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Five takeaways: How the 2020 presidential candidates are raising and spending their money

South Bend, Ind., Mayor Pete Buttigieg campaigns in Cedar Rapids, Iowa, on Sunday. (Daniel Acker/Bloomberg)

The ways candidates are raising and spending money at this stage in the presidential primary can tell us a lot about how their campaigns are shaping up.

The second-quarter financial reports released Monday night provide a glimpse into how the sprawling Democratic field is shaking out, signaling the campaigns’ priorities and needs as they work to stand out from the rest.

We dug through the new Federal Election Commission reports of 22 Democratic candidates who reported figures, as well as President Trump and the two committees raising money for his reelection and for the Republican Party.

The reports covered money raised and spent from April 1 through June 30, as the Democratic field expanded and Democrats competed in their first debate, and as Trump officially launched his 2020 reelection bid. Here are five takeaways:

1. There's a clear gap between the top raisers and the rest.

Five Democratic candidates each raised more than $10 million in the second quarter: South Bend, Ind., Mayor Pete Buttigieg ($24.9 million); former vice president Joe Biden ($22 million); Sen. Elizabeth Warren of Massachusetts ($19.2 million); Sen. Bernie Sanders of Vermont ($18 million); and Sen. Kamala D. Harris of California ($11.8 million).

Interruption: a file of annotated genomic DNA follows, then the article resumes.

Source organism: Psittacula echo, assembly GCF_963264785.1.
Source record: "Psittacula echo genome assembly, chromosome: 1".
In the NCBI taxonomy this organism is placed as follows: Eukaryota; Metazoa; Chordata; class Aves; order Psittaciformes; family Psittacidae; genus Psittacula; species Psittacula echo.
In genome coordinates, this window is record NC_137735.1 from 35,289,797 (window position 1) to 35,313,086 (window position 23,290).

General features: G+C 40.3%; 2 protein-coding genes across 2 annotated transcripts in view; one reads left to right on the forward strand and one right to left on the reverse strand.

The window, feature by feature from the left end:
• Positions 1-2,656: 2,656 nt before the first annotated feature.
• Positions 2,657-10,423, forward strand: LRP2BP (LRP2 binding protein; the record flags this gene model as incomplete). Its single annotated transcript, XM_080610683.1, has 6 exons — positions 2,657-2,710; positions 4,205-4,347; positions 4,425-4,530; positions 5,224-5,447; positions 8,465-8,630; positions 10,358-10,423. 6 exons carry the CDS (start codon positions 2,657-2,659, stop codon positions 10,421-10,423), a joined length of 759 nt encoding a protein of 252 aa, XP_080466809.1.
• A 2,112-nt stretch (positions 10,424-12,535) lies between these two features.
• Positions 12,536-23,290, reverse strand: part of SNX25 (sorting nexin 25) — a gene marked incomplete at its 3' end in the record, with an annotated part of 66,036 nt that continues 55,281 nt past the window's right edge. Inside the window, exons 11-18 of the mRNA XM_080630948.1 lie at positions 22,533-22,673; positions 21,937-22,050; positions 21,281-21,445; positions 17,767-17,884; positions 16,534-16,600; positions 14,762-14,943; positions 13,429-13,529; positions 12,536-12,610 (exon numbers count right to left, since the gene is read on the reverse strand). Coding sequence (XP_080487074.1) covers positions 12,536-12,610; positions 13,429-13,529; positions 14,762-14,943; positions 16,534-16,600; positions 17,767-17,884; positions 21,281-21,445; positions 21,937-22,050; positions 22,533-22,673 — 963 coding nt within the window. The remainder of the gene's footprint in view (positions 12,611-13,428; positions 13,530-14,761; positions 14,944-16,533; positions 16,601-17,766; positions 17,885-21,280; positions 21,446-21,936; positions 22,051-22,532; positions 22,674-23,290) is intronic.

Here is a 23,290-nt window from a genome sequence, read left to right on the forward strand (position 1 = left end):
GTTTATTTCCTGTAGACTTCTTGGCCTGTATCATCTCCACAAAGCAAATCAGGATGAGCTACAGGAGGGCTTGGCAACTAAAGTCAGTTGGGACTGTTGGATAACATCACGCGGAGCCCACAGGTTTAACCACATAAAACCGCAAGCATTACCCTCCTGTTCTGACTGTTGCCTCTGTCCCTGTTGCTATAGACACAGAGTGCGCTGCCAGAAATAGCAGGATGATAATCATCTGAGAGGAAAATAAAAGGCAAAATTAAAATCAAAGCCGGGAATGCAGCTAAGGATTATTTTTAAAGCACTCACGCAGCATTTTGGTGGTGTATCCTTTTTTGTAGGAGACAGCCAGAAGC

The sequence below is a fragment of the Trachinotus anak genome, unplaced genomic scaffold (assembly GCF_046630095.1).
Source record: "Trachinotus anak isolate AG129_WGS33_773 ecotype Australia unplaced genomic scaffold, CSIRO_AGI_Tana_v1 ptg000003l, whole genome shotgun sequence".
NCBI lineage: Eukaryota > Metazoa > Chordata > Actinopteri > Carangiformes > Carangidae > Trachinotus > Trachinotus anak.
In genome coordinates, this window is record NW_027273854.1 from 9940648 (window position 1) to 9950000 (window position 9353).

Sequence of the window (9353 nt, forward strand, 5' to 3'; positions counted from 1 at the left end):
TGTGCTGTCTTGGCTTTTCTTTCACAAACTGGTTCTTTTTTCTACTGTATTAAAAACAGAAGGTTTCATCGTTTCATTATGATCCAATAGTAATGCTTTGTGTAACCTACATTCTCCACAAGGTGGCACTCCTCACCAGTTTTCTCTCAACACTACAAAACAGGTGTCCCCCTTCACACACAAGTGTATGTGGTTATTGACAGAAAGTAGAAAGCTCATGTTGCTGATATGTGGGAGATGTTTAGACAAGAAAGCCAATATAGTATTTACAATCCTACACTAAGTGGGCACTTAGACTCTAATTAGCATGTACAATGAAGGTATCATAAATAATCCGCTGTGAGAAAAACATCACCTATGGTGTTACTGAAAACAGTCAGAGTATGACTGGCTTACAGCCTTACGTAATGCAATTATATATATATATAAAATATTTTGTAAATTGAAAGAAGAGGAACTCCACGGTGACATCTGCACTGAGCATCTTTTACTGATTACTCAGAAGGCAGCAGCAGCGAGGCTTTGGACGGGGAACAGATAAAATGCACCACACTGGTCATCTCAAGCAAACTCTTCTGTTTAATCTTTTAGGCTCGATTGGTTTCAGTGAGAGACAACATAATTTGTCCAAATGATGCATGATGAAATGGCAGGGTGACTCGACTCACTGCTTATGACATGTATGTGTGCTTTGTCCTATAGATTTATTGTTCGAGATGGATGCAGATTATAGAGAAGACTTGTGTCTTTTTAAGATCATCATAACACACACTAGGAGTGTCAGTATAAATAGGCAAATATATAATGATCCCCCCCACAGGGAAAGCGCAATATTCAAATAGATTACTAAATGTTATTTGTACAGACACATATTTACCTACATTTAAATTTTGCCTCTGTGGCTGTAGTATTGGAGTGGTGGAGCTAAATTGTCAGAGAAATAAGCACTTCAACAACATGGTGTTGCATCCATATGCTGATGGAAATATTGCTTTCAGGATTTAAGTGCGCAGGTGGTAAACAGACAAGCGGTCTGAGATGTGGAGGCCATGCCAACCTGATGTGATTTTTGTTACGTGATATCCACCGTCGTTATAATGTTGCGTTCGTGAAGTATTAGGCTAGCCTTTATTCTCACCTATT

Then, there was a sharp drop. After Harris, the next top raiser was Sen. Cory Booker of New Jersey, who brought in $4.6 million — roughly one-third of Harris’s haul. The rest of the 16 candidates each raised less than $4 million toward their presidential campaigns.

Also notable was how much money was spent by the candidates who raised the least — suggesting they were pouring money into trying to jump-start campaigns.

Twelve Democratic candidates spent more than 80 percent of the money they raised in the second quarter. The vast majority of them registered at 1 percent or less in the latest national polls.

As candidates enter the difficult fundraising months of July and August with limited funds, they will need to be more strategic — and frugal — about where they spend their money as the stakes get higher.

Low-polling Democratic presidential candidates spent almost all the money they raised in the second quarter

2. Buttigieg racked up money. O'Rourke's fundraising fell flat.

Most of the candidates with the biggest second-quarter totals were those at the top of the national polls. The exception: Buttigieg.

Buttigieg posted the biggest haul, capturing the attention of certain donors even though he has not yet seen a significant bump in polling. A Washington Post-ABC News Poll showed Buttigieg is tied with former housing secretary Julián Castro at 4 percent.

Buttigieg kept his expenses low, spending one-third of what he raised in the second quarter. He entered July with $22.7 million — the second-highest amount behind Sanders’s $27 million (which included $7 million in transfers from other accounts).

Some donors have said they want to invest in Buttigieg’s continued presence in the primary and help raise his national profile, even though they may not ultimately support him as the nominee to challenge Trump in 2020.

Meanwhile, former Texas congressman Beto O’Rourke’s presidential campaign raised $3.7 million in three months — far less than the roughly $6 million that his campaign said it drew on the first day of his candidacy.

The expectations for O’Rourke were high when he entered the 2020 race, having raised $80 million for his unsuccessful Senate race in Texas. But so far, his campaign has struggled to gain steam in the crowded primary.

O’Rourke burned through $5.2 million in the second quarter — spending at a faster clip than he raised — and had $5.2 million going into July.

Democratic hopeful Beto O’Rourke raises a lackluster $3.7 million in second quarter

3. Warren and Sanders spent heavily on building up their staff.

Warren and Sanders both spent heavily on staffing and other expenses related to payroll.